With the legalization of single-game sports betting in 2021, Canada’s federal government has given provinces the green light to regulate the industry locally as they see fit. Almost two-and-a-half years into the regulated sports betting market in the Great White North, sports betting advertisements seem omnipresent, and some advocates are calling for a nationwide ban.
Being one of Canada’s provinces with the most exacting gambling regulations, Ontario will ban celebrities and professional athletes from appearing in online gambling ads as of February 28, 2024. As the Alcohol and Gaming and Commission of Ontario (AGCO) explained in a statement last year, the regulator took this step to reduce the risks associated with gambling and protect individuals under the legal gambling age.
Advocates are now insisting upon a nationwide ban on sports betting commercials, with Bruce Kidd, a Canadian academic, author, and former athlete at the forefront of the Campaign to Ban Advertising for Gambling. He told Global News that sports betting commercials lure “children and youth to become life-long bettors and risk the addictions“.
A study, conducted by Ipsos MORI and the University of Stirling in 2020 revealed that gambling ads had an adverse effect on children and young individuals aged 11 to 24, as well as vulnerable groups, including people of lower socioeconomic status, problem gamblers, and people with mental health problems. According to its findings, a one-month exposure to gambling advertising content increased the likelihood of gambling later in life.
As the home page of the Campaign to Ban Advertising for Gambling, https://www.banadsforgambling.ca/, states, it does not aim to impede gambling itself but “to see the same kinds of controls on advertising for gambling that is in place for tobacco and cannabis, since gambling, too, can be a dangerous problem”.
Besides Bruce Kidd, other members of the organization’s committee include Alan Broadbent, Gretchen Kerr, Joel Finlay, John Macfarlane, Ian Morrison, Karl Subban, Peter Donnelly, and Wayne Olson.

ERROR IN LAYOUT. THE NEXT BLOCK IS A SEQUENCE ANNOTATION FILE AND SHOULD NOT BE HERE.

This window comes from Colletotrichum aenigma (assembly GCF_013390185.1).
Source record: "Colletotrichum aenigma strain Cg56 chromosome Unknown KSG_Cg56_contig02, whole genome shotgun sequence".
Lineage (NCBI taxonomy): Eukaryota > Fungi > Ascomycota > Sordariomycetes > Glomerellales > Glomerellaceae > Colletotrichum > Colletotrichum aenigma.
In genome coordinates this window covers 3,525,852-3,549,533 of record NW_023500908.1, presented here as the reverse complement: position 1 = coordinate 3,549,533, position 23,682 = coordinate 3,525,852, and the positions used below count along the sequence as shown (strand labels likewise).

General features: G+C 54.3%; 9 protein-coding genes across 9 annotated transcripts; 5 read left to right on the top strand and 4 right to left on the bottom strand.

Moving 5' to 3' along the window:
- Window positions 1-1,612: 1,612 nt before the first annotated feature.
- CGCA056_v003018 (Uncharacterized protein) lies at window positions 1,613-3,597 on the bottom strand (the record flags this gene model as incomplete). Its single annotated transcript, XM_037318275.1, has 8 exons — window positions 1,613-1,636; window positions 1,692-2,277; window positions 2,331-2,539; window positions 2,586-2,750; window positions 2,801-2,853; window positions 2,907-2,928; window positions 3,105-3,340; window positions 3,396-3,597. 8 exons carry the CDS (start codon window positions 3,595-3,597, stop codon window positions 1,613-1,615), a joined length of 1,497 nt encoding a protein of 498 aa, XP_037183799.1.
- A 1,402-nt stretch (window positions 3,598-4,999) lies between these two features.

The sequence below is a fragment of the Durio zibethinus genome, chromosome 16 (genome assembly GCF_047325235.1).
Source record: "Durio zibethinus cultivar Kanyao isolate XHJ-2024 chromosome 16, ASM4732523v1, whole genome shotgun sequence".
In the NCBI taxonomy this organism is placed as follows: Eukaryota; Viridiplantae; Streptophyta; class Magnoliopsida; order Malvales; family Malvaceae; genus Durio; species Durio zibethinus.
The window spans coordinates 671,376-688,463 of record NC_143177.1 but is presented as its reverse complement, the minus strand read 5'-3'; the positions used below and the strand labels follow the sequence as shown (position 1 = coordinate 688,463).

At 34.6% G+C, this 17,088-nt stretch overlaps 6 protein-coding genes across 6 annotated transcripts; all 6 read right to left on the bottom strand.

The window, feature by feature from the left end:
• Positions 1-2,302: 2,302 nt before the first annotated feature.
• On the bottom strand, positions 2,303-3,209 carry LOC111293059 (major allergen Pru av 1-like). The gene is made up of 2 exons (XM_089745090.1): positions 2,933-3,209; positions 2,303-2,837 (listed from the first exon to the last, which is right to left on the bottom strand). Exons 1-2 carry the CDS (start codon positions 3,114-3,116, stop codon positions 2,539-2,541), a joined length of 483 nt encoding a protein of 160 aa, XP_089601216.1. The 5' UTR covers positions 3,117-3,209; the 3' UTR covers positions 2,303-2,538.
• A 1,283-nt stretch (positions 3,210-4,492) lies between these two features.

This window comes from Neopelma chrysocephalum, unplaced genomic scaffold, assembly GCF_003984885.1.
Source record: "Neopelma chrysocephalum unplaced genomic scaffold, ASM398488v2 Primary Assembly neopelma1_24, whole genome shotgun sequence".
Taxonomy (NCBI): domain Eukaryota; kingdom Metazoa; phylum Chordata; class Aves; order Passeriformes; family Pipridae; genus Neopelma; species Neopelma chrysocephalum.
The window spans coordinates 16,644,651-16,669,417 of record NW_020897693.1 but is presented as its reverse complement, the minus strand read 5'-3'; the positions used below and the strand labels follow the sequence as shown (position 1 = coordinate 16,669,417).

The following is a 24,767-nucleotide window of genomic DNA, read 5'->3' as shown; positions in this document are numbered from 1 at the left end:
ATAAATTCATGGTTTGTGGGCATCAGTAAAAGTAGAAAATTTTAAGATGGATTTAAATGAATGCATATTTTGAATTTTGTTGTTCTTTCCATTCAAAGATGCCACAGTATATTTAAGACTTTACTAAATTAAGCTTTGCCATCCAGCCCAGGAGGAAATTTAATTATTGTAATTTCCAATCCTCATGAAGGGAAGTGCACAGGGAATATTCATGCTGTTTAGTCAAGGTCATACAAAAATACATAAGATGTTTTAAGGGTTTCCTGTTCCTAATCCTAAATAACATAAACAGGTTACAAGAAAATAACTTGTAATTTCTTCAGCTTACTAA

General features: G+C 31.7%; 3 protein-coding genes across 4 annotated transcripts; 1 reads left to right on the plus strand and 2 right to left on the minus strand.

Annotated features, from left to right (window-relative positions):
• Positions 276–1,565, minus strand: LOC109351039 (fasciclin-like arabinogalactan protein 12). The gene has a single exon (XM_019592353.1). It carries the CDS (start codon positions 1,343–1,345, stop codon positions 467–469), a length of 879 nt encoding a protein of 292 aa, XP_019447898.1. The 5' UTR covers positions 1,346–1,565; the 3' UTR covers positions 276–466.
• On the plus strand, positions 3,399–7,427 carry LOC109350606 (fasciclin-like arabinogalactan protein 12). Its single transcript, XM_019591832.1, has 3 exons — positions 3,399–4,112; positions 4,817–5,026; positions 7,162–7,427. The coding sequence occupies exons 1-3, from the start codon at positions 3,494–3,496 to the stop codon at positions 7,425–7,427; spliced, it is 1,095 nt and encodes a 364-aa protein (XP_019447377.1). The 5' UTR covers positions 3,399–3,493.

Robust Regulations Are in Place for Sports Betting Ads, According to Paul Burns, Head of the Canadian Gaming Association
Steve Joordens, a psychology professor at the University of Toronto Scarborough commented that with the legalization of online sports betting, all that gamblers needed to do was “just reach into their pocket, pull out their phone and they can be off and gambling”, without the necessity to visit a land-based casino.
On the other hand, Paul Burns, head of the Canadian Gaming Association said that although he was aware of the concerns associated with gambling, robust regulations were already in place, aimed at minimizing the negative impact of ads on children, youth, and vulnerable individuals. In an interview with Global News, he spoke about the normalization of gambling and that “no one is intentionally targeting minors”. He added that the legalization of single-game sports betting was beneficial, and brought about more regulatory oversight on the sector.
Professor Joordens further added that if children fancy sports, they could naturally see the connection between their favorite team and gambling. Furthermore, seeing sports stars and celebrities advertise gambling did not help, as the youth would associate gambling with people they admired.
Bruce Kidd also noted that although the legalization of the sports betting industry and the greater regulatory oversight were beneficial, he would continue to call for a complete ban on sports betting commercials.